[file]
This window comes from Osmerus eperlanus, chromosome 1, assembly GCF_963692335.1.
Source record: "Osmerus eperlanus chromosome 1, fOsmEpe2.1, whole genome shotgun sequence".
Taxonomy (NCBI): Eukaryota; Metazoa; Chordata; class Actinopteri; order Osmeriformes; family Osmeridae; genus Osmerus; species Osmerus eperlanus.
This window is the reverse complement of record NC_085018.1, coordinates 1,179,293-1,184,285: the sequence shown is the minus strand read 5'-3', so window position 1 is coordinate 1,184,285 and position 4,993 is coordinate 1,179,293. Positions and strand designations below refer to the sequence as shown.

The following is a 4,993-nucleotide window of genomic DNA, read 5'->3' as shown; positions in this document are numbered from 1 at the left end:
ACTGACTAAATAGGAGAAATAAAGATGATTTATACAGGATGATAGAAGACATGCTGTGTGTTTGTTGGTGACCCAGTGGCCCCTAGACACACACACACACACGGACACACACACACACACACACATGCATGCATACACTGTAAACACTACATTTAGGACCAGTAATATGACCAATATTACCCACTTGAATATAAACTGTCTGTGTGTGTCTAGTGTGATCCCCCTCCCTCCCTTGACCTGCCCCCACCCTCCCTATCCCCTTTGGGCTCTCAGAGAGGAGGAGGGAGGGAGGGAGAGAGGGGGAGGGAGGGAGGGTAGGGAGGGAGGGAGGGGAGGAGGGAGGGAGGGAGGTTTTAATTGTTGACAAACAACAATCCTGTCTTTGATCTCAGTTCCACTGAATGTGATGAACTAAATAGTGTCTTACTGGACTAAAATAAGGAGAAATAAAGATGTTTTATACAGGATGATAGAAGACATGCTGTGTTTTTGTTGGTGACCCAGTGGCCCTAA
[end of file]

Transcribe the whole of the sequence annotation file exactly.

This window comes from Osmerus eperlanus, chromosome 1, assembly GCF_963692335.1.
Source record: "Osmerus eperlanus chromosome 1, fOsmEpe2.1, whole genome shotgun sequence".
Taxonomy (NCBI): Eukaryota; Metazoa; Chordata; class Actinopteri; order Osmeriformes; family Osmeridae; genus Osmerus; species Osmerus eperlanus.
This window is the reverse complement of record NC_085018.1, coordinates 1,179,293-1,184,285: the sequence shown is the minus strand read 5'-3', so window position 1 is coordinate 1,184,285 and position 4,993 is coordinate 1,179,293. Positions and strand designations below refer to the sequence as shown.

The following is a 4,993-nucleotide window of genomic DNA, read 5'->3' as shown; positions in this document are numbered from 1 at the left end:
ACTGACTAAATAGGAGAAATAAAGATGATTTATACAGGATGATAGAAGACATGCTGTGTGTTTGTTGGTGACCCAGTGGCCCCTAGACACACACACACACACGGACACACACACACACACACACATGCATGCATACACTGTAAACACTACATTTAGGACCAGTAATATGACCAATATTACCCACTTGAATATAAACTGTCTGTGTGTGTCTAGTGTGATCCCCCTCCCTCCCTTGACCTGCCCCCACCCTCCCTATCCCCTTTGGGCTCTCAGAGAGGAGGAGGGAGGGAGGGAGAGAGGGGGAGGGAGGGAGGGTAGGGAGGGAGGGAGGGGAGGAGGGAGGGAGGGAGGTTTTAATTGTTGACAAACAACAATCCTGTCTTTGATCTCAGTTCCACTGAATGTGATGAACTAAATAGTGTCTTACTGGACTAAAATAAGGAGAAATAAAGATGTTTTATACAGGATGATAGAAGACATGCTGTGTTTTTGTTGGTGACCCAGTGGCCCTAA